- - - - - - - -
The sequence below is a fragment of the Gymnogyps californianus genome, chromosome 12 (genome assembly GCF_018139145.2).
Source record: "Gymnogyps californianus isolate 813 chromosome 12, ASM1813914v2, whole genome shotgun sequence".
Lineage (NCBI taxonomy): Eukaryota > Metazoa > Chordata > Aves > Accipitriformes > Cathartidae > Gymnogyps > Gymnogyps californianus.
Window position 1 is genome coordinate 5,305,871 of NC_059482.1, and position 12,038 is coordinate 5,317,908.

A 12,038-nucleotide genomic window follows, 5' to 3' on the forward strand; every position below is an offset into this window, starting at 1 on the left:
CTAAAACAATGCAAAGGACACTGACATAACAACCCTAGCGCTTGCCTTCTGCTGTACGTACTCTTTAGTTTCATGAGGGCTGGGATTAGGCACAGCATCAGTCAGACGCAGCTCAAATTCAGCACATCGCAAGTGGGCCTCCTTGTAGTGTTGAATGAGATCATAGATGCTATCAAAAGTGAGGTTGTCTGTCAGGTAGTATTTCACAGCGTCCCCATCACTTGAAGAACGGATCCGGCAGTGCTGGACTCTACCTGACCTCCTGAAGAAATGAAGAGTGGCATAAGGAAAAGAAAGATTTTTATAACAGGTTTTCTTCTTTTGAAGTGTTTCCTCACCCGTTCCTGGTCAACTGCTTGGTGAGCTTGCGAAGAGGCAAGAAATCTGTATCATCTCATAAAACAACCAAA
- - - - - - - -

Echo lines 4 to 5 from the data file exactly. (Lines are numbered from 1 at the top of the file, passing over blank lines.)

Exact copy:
Window position 1 is genome coordinate 5,305,871 of NC_059482.1, and position 12,038 is coordinate 5,317,908.

A 12,038-nucleotide genomic window follows, 5' to 3' on the forward strand; every position below is an offset into this window, starting at 1 on the left: